Ancient deer-like creatures returned to the ocean to become whales. But why?

Researchers are starting to get a handle on why ancient creatures returned to the ocean after their ancient ancestors climbed out of it.

Whale evolution. Image: John Klausmeyer/University of Michigan Museum of Natural History
The evolution of whales. Image: John Klausmeyer/University of Michigan Museum of Natural History

The ocean may be the origin of all life on Earth, but that isn’t to say that all the animals who evolved on land left the water behind forever. In fact, we’re starting to get a pretty good picture of why certain species that returned back to the water decided to do so and how they developed into the marine animals we know today. Paleontologists say creatures began exploring the land during the Silurian period (440-410 million years ago). No one is sure why this occurred. Some scientists say it may have been tight competition for resources in marine environments that pushed species to look for food elsewhere.


The first land explorers were arthropods, who started spending just a little bit of time on the surface and then began doing so more and more. They were pre-adapted to land exploration because of their hard shells, which helped retain water. Around 370 million years ago, certain species became permanent land residents. Spiders, mites, and centipedes were the first inhabitants. Then, over the next few million years, amphibians, reptiles, and finally mammals made it onto the scene. But that doesn’t mean they all stayed on land.

During the Early Triassic period (approx. 252-247 million years ago) onward, dozens of terrestrial and freshwater animals returned to the sea. Birds, reptiles, amphibians, and mammals were among them. They evolved and eventually became dominant players in their ecosystems during the Mesozoic and Cenozoic eras. Today, lots of the marine mammals we know and love started out as land-based species.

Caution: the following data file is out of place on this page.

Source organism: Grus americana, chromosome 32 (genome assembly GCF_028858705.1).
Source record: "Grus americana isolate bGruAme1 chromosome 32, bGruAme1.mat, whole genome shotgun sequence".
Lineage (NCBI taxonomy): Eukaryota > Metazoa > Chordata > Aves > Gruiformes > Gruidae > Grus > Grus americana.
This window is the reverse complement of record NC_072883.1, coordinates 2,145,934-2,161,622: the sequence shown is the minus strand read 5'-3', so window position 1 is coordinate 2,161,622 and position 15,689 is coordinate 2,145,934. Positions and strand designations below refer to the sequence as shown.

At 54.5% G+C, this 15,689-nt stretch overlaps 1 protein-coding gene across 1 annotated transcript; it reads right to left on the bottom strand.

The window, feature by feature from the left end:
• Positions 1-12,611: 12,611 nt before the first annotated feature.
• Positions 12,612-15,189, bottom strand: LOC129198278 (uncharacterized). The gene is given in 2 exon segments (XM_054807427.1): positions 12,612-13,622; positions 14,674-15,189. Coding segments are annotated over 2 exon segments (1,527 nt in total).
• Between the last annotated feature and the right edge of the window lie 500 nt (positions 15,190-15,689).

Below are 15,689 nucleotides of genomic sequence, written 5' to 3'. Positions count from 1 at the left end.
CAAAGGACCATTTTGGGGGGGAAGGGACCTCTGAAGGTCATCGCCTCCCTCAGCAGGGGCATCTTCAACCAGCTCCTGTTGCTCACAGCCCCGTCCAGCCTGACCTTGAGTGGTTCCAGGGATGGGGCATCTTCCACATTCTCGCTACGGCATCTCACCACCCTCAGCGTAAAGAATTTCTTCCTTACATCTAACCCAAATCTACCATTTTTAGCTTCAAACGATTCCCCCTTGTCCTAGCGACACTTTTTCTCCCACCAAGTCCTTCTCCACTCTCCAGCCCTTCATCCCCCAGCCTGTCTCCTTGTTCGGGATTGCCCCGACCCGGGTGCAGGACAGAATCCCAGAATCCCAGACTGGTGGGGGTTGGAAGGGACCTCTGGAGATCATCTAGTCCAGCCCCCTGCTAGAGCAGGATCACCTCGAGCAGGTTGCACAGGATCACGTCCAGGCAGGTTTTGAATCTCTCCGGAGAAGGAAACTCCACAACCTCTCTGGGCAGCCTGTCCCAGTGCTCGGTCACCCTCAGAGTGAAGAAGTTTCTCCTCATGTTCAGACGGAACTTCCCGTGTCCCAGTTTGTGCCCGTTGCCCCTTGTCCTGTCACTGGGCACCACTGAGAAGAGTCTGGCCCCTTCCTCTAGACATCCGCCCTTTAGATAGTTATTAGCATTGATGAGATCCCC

For instance, a walrus’s ancestor resembles the modern otter, while whales come from a species of ancient deer-like creatures known as Indohyus. They roamed southern Asia about 48 million years ago. An Indohyus was only about the size of a raccoon, and researchers believe that they fed on aquatic plants.


Model of an Indohyus. Note its deer-like feet. (Credit: Ghedoghedo, Wikimedia Commons.)

So what coaxed these creatures back into the ocean 100 million years after their ancestors climbed out of it? A duo of researchers contend that this question has received far too little attention, until now. The results of their study has been published in a report in the journal Paleobiology. To date, there have been two prevailing hypotheses.

In one, ecosystem collapse caused mass extinction, pushing animals back toward the sea for food. In another, competition added pressure on species while abundant food sources in the ocean, particularly in areas near the shoreline, pulled species back toward the sea. Geerat Vermeij at the University of California-Davis and his colleague Ryosuke Motani decided to test these theories to see which one was more likely.

The scientists isolated 69 incidents in which a terrestrial species decided to live in or extract sustenance from the ocean after a mass extinction had taken place. In two of the largest such events, one that occurred 201 million years ago at the end of the Triassic and another at the end of the Cretaceous period, there was no grand exodus of land animals back into the sea. A 2014 South African study discovered an increase in species returning to the ocean 66 million years ago, at the tail end of the Cretaceous extinction. What differed in this study was that the previous one only included animals which are still around today.  

Vermeij and Motani’s study supports the idea that terrestrial animals took advantage of food sources in the ocean periodically, not just after mass extinctions, and the trend has only increased over the past 60 million years or so. One reason that may be a pull factor: kelp and seagrass beds developed over this period, allowing for more marine life to sprout and proliferate closer to shore.

To learn more about whale evolution, click here.


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